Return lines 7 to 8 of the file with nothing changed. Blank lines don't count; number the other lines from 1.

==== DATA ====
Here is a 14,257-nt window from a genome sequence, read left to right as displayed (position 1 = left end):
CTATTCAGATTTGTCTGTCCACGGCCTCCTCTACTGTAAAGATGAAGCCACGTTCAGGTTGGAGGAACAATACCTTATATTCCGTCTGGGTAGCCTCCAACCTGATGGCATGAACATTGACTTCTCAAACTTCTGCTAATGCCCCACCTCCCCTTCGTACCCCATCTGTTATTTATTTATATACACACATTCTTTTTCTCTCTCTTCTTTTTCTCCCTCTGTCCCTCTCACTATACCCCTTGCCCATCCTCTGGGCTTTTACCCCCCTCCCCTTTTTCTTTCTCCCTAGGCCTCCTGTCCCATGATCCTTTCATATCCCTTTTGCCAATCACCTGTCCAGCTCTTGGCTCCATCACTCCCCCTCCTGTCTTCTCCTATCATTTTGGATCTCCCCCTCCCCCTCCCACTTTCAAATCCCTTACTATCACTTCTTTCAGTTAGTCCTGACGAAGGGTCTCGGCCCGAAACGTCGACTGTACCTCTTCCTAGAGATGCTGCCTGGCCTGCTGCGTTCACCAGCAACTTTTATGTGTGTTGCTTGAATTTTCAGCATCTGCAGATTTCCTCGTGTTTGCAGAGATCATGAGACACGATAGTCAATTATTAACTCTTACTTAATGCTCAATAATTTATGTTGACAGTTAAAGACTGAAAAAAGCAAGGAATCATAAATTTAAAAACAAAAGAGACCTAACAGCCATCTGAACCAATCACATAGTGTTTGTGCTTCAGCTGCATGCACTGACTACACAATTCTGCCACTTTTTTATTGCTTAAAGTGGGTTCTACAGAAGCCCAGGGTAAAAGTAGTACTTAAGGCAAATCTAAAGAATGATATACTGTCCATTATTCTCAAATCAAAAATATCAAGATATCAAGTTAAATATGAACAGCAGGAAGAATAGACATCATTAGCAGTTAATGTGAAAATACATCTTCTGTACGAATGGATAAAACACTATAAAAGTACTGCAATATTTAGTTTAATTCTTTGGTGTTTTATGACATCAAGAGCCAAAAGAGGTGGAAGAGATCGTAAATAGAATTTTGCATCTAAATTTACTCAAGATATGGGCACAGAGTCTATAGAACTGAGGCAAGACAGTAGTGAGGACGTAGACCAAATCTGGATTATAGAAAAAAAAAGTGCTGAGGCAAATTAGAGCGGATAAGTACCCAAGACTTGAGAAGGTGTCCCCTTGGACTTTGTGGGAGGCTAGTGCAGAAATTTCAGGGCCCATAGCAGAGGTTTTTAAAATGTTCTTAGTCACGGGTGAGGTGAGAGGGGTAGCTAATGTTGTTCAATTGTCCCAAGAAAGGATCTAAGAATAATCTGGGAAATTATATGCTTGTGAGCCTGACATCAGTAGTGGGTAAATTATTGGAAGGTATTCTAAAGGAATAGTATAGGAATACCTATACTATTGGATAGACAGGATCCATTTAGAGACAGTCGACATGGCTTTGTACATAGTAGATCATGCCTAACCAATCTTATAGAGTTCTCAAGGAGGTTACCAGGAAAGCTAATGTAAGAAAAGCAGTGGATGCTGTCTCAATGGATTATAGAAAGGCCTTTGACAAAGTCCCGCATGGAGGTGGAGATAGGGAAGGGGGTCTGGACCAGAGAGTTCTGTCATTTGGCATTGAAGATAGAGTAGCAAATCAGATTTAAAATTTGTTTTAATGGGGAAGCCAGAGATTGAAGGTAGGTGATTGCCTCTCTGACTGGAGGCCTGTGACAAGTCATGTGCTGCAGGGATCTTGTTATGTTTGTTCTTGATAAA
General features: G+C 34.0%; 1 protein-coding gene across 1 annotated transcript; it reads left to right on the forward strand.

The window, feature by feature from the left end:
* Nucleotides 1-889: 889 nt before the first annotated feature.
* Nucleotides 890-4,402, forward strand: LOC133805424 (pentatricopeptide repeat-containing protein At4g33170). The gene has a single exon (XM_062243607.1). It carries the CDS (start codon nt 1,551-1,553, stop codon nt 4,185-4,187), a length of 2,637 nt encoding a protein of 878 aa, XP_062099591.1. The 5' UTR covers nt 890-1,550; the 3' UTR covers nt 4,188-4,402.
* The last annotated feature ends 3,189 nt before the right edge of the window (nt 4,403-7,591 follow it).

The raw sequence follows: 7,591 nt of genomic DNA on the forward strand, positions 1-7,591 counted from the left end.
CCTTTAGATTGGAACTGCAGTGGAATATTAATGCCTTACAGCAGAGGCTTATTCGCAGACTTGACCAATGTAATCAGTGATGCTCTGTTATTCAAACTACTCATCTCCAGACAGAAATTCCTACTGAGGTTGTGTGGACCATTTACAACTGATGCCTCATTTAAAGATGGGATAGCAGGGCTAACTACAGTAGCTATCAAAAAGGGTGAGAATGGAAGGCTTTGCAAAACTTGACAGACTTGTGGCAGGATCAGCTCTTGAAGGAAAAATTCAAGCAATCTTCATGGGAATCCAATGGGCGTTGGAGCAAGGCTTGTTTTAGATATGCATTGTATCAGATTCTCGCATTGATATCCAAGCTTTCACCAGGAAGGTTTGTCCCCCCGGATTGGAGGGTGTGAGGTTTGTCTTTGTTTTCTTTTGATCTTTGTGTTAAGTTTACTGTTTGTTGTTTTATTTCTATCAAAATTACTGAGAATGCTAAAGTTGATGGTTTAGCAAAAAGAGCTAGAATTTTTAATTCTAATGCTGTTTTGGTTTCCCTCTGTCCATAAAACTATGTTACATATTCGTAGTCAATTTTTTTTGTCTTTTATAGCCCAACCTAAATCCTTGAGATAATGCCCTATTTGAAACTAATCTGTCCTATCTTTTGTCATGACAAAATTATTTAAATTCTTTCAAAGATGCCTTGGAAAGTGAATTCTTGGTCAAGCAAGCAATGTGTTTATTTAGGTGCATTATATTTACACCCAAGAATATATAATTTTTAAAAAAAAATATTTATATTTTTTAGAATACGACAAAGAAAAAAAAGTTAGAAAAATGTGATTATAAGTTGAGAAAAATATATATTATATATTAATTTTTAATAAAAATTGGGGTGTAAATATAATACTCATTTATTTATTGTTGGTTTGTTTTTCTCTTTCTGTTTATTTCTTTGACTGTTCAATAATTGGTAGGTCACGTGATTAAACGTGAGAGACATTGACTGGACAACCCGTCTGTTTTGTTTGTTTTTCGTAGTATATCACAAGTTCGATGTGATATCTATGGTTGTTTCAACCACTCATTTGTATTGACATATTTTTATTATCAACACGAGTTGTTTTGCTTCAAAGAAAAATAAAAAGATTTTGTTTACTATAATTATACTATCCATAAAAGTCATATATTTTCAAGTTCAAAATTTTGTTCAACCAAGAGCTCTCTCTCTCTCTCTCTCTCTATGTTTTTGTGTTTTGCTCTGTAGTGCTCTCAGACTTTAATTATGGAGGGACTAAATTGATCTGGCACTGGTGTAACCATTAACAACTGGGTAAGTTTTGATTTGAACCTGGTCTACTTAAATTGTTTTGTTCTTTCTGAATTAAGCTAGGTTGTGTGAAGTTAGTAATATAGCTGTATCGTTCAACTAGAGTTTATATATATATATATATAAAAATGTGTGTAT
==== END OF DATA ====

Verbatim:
* The last annotated feature ends 3,189 nt before the right edge of the window (nt 4,403-7,591 follow it).

The raw sequence follows: 7,591 nt of genomic DNA on the forward strand, positions 1-7,591 counted from the left end.